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Solid facial edema: Treatment failure with oral isotretinoin monotherapy and combination oral isotretinoin and oral steroid therapy

  • Author(s): Patel, Anisha B
  • Harting, Mandy S
  • Hsu, Sylvia
  • et al.
Main Content

Solid facial edema: Treatment failure with oral isotretinoin monotherapy and combination oral isotretinoin and oral steroid therapy
Anisha B Patel MD, Mandy S Harting MD, Sylvia Hsu MD
Dermatology Online Journal 14 (1): 14

Department of Dermatology, Baylor College of Medicine, Houston, Texas

Solid facial edema is a rare condition most commonly associated with acne vulgaris. The clinical presentation is consistent with localized, symmetric, non-pitting, non-painful edema over the glabellar region, midface, nasal saddle, and infraorbital regions. Most reported cases are males in their late teens or early twenties who present with a multi-year history of acne followed by a recent onset of persistent edema [1-11]. The pathogenesis is not well defined, making this condition difficult to treat [4, 12, 13]. Hot water injections, x-ray radiation, and topical steroids have been used in the past [1, 2], and more recently, oral antibiotics, oral steroids, isotretinoin, and surgical procedures have had varying degrees of success [1-21].

Only one previous case reported a failure of isotretinoin therapy in solid facial edema [2]. Herein, we report a patient with solid facial edema who failed a 4-month course of isotretinoin monotherapy and a 1-month course of oral prednisone in combination with isotretinoin. We also discuss the differential diagnosis and various treatment options.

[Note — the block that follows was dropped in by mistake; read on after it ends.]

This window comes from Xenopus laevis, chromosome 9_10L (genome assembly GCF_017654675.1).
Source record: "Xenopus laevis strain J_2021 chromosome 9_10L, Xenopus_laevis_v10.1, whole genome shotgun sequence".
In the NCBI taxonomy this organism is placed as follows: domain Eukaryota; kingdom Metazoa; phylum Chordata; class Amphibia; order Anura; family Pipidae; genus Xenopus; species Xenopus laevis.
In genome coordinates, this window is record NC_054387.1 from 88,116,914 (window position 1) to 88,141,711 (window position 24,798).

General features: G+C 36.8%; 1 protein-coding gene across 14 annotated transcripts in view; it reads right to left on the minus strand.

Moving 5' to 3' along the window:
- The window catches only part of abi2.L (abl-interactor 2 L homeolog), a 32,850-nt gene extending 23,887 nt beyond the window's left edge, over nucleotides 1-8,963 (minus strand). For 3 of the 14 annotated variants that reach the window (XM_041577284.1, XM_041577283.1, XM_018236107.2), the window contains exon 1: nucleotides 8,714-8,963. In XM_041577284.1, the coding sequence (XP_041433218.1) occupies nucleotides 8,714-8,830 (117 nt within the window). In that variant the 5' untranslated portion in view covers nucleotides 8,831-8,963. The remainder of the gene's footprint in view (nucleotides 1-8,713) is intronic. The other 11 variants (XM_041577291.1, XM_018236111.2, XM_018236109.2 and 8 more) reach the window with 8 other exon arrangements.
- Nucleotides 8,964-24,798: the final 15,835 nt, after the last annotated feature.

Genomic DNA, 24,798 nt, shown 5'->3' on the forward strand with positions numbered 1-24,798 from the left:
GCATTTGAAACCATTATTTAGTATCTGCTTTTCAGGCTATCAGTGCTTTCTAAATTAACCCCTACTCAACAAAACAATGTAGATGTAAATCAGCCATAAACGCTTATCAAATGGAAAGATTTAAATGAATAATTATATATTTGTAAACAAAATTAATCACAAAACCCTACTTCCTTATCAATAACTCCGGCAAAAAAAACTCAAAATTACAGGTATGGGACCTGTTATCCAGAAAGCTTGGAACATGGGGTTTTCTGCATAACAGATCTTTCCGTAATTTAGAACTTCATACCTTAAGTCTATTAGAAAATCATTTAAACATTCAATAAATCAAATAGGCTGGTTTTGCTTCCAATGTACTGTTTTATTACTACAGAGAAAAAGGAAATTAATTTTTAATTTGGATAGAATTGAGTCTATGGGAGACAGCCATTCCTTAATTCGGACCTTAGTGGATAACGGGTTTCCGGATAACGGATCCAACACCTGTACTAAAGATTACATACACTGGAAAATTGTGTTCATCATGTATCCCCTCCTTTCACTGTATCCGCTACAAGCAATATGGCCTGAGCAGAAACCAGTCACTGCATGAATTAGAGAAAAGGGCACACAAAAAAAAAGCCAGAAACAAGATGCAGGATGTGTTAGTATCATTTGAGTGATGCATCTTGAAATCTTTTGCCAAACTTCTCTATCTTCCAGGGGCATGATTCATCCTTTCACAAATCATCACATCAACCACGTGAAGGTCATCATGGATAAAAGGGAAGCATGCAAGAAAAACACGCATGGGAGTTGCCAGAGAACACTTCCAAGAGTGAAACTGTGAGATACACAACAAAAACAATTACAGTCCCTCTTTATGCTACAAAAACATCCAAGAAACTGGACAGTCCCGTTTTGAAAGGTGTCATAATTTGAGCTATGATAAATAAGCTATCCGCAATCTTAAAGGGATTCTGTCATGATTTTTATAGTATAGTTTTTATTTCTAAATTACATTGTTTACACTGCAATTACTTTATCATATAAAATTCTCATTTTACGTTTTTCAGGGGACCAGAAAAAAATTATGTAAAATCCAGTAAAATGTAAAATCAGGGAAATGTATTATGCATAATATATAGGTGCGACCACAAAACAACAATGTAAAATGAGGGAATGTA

Clinical synopsis

Figure 1

A 24-year-old man with a 10-year history of acne vulgaris presented with 1½ year history of persistent edema and erythema of the midface, infraorbital regions (right > left), glabellar region, and nasal saddle. (Fig. 1) The swelling is non-painful and non-pitting, but is greater in the morning. He also has erythematous papules with few pustules across his cheeks and nose. The patient has no cranial nerve deficits, visual impairments, fever, or chills. He is otherwise healthy and has not had any recent trauma to the face, acne flares, or facial injections. He works in a steel fabrication plant and is exposed to various chemicals, although he does not have redness or swelling anywhere else on his body. He was treated by multiple doctors, including a dermatologist and otolaryngologist, with topical steroids, oral cephalexin, oral cefuroxime, amoxicillin/clavulanate, and oral and topical clindamycin without improvement.